Washington, D.C. Newsroom, Sep 7, 2021 / 13:30 pm (CNA).
The U.S. bishops’ conference on Monday launched a new initiative to promote civility amid political polarization, appealing to Pope Francis’ 2020 encyclical Fratelli tutti.
“My hope is that this initiative will assist all of us as we seek to ‘become neighbors to all,’ as the Holy Father calls us to do, and take up the challenges of encounter, dialogue, truth-seeking, and creative problem-solving, in order that all Catholics can work together for the common good,” said Archbishop Paul Coakley of Oklahoma City, chair of the U.S. bishops’ domestic justice and human development committee, on Monday.
The bishops’ new campaign “Civilize It: A Better Kind of Politics,” seeks to promote Catholic social teaching within evangelization efforts, equipping Catholics to respond to current political debates. It includes an examination of conscience, short reflections, prayers, and a guide for Catholics to be “bridgebuilders.” Materials can be found at the conference website CivilizeIt.org.
Catholics can take a pledge on the website for “charity,” “clarity,” and “creativity.” The pledge includes promises to practice charity, to form one’s conscience well and be open to dialogue, and to work with others on “creative” solutions for society. The campaign’s goal is to reach 5,000 such pledges.
The initiative is based off of Pope Francis’ 2020 encyclical Fratelli tutti, or “brothers all.” The encyclical’s paragraph 154 calls for “a better kind of politics, one truly at the service of the common good.”
“In Fratelli Tutti, Pope Francis offers a different way forward based on Gospel values, justice and truth,” Archbishop Coakley said.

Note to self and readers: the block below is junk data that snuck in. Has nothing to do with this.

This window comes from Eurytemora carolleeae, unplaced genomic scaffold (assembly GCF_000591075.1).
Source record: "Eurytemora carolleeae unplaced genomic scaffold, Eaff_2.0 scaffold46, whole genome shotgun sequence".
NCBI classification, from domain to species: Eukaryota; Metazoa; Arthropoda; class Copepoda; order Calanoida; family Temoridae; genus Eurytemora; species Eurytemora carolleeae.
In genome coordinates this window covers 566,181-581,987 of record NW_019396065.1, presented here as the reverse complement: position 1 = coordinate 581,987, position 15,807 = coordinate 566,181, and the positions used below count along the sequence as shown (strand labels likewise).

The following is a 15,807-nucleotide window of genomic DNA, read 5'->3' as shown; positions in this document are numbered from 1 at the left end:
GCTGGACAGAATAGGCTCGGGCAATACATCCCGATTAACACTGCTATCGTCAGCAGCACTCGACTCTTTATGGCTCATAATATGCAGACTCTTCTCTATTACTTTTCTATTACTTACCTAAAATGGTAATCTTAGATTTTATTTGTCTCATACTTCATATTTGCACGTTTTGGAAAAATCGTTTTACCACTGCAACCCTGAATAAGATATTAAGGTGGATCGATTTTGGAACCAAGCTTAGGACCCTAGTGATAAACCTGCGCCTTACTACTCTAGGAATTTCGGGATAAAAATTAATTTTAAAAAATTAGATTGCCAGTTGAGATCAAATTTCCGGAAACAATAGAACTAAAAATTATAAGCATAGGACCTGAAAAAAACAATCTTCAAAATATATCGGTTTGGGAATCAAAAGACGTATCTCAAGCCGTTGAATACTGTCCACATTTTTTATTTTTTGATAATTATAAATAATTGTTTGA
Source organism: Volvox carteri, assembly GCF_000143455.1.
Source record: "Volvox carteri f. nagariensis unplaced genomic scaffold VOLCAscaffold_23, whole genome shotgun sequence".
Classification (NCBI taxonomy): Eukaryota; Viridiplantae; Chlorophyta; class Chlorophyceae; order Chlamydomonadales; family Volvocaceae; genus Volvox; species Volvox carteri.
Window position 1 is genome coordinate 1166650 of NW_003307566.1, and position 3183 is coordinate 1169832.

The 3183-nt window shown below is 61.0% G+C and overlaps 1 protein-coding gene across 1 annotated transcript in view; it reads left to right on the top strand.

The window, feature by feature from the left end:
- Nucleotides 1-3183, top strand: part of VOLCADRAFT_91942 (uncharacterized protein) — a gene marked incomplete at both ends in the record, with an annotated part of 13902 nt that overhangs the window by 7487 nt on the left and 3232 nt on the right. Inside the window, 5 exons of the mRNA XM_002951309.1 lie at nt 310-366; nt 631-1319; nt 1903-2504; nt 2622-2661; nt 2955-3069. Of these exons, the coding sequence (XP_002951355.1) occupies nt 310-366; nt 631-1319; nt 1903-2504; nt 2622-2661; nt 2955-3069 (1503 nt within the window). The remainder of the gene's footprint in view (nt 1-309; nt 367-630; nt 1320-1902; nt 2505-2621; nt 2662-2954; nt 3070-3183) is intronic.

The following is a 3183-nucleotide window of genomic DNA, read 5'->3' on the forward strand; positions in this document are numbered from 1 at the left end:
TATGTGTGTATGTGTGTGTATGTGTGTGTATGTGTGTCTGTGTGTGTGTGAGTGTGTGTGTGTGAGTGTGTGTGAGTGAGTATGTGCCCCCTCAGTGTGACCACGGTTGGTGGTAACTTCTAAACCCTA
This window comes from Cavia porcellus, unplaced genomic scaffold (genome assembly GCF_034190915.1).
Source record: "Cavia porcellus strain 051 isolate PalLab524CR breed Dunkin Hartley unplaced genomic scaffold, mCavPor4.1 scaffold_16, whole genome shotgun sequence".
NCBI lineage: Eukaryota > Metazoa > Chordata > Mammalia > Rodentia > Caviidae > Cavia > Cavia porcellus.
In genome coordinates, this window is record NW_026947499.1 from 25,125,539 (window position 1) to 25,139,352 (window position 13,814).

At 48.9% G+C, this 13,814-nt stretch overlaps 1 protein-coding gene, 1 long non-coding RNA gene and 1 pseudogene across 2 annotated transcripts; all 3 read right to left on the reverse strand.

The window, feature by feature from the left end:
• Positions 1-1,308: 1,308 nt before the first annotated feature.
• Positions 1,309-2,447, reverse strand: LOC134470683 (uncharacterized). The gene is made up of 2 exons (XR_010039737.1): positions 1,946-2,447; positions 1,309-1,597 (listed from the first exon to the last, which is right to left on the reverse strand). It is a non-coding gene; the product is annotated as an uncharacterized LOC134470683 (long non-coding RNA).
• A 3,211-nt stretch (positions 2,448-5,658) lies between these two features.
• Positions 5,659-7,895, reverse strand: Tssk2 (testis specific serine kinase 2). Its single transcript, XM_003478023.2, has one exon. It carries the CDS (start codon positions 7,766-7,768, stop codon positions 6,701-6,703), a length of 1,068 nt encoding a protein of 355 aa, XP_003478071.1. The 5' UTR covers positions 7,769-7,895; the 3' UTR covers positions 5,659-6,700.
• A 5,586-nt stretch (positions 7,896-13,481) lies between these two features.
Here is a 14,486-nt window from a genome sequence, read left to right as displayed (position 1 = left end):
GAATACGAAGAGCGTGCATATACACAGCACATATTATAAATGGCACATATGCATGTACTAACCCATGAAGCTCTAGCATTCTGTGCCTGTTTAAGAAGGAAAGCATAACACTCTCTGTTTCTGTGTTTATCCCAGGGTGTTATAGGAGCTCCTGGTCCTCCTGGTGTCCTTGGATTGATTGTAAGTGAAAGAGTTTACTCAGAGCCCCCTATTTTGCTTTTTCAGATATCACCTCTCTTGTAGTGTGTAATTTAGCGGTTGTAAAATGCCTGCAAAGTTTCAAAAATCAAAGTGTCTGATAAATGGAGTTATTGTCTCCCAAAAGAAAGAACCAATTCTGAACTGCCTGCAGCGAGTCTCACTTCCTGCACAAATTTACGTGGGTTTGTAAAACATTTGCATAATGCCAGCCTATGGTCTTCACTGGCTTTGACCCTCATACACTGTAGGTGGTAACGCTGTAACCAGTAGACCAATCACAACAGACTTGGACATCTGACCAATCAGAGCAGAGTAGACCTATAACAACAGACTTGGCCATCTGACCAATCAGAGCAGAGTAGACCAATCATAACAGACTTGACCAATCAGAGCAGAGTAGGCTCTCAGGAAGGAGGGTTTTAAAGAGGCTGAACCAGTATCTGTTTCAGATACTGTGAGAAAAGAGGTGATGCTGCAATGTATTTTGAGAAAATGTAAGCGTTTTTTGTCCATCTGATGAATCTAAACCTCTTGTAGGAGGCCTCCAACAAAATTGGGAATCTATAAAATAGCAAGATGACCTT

Polarization and division are even found today within the Church, he noted.
“Such division among the faithful compromises the Church’s ability to effectively witness to the life and dignity of the human person in the family, parish, workplace, and political sphere,” he said.
Fratelli tutti was issued in October 2020, as a call for unity and fraternity during the COVID-19 pandemic. The title means means “All brothers” in Italian, citing the writings of St. Francis of Assisi. Pope Francis signed the encyclical in Assisi, Italy.
“Aside from the different ways that various countries responded to the crisis, their inability to work together became quite evident,” Pope Francis said in the introduction to his encyclical. “For all our hyper-connectivity, we witnessed a fragmentation that made it more difficult to resolve problems that affect us all.”
He also addressed global problems including the pandemic, the “throwaway culture” that includes abortion and euthanasia, neglect of the elderly, discrimination against women, and slavery. He criticized the current political discourse, encouraging instead authentic dialogue.
The urged greater acceptance of refugees and migrants, and also called for an end to the use of the death penalty.
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